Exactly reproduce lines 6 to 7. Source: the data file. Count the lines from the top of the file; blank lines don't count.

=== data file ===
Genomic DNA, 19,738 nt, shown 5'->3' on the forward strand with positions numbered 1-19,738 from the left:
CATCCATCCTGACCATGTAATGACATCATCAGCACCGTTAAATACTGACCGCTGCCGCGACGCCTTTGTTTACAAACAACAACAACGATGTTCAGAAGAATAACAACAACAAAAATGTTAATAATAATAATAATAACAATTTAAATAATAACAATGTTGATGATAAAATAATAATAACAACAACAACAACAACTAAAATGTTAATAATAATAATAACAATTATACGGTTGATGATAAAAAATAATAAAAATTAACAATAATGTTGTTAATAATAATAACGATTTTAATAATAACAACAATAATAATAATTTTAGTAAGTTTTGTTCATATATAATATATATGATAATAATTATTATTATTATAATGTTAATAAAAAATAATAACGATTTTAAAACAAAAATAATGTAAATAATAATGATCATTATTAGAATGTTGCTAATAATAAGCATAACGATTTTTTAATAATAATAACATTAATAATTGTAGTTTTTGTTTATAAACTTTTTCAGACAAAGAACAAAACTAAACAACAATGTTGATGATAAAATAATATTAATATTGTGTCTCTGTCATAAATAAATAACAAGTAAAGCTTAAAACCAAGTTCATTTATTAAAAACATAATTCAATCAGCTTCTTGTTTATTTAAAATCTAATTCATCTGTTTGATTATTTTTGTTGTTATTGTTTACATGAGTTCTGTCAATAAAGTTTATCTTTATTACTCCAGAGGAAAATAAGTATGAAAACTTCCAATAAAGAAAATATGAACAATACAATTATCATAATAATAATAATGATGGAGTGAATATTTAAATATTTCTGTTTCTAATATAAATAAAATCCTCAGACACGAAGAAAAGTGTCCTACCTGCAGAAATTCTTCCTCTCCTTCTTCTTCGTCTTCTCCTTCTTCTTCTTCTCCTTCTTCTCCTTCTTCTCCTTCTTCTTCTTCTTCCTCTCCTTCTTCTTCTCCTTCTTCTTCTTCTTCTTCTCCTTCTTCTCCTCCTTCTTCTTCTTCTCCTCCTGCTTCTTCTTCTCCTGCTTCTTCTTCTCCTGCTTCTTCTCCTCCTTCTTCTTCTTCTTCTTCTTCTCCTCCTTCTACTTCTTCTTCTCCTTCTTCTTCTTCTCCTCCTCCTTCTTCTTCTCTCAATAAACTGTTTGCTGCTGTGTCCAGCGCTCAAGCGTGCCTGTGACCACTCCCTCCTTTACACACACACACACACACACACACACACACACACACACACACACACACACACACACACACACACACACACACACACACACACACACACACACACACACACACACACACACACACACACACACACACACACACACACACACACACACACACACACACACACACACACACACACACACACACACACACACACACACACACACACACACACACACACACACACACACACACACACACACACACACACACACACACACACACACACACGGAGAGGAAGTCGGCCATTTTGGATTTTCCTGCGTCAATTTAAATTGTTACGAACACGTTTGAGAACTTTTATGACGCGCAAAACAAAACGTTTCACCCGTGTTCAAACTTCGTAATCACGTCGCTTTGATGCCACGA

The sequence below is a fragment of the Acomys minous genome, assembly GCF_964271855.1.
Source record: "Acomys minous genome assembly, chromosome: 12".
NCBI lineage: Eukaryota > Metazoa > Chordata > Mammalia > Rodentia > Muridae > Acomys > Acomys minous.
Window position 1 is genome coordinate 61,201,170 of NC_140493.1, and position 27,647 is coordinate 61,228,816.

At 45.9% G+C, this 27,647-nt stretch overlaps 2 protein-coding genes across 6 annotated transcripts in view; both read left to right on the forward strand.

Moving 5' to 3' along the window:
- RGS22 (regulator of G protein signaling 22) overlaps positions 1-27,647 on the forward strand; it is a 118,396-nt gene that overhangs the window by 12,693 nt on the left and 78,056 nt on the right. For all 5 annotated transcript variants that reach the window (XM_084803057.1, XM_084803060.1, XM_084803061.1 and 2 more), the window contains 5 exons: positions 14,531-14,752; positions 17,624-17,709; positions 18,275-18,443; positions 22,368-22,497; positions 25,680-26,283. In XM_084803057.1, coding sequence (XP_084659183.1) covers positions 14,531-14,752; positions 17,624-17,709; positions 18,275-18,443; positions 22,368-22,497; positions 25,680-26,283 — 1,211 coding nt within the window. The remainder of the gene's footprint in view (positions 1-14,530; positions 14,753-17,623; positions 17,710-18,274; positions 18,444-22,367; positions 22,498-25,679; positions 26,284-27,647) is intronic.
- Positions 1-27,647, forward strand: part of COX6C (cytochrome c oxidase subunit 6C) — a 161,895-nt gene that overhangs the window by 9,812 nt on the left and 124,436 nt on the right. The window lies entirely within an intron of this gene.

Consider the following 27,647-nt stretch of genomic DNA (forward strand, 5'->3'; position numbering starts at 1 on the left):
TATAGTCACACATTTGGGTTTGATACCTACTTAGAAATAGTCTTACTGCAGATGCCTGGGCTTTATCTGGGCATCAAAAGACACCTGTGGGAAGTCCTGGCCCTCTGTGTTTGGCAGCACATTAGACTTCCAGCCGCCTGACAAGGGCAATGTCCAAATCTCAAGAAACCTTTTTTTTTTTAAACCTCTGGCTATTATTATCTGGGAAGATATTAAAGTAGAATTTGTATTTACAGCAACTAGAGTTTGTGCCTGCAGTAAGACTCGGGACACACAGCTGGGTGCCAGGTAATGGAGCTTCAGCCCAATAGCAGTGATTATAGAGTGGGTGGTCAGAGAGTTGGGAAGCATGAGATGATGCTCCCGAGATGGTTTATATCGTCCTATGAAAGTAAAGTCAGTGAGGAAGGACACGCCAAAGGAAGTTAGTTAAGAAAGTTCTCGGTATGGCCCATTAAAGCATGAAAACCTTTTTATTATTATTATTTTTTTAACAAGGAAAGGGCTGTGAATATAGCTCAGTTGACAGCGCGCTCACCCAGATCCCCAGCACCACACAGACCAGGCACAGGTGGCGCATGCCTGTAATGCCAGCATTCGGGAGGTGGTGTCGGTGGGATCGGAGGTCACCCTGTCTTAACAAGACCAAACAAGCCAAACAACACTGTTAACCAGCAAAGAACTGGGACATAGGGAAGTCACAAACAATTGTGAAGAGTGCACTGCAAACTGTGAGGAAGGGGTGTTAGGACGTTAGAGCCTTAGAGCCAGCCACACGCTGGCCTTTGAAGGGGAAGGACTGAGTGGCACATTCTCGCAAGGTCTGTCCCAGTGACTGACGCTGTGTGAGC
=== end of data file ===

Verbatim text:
Window position 1 is genome coordinate 61,201,170 of NC_140493.1, and position 27,647 is coordinate 61,228,816.

At 45.9% G+C, this 27,647-nt stretch overlaps 2 protein-coding genes across 6 annotated transcripts in view; both read left to right on the forward strand.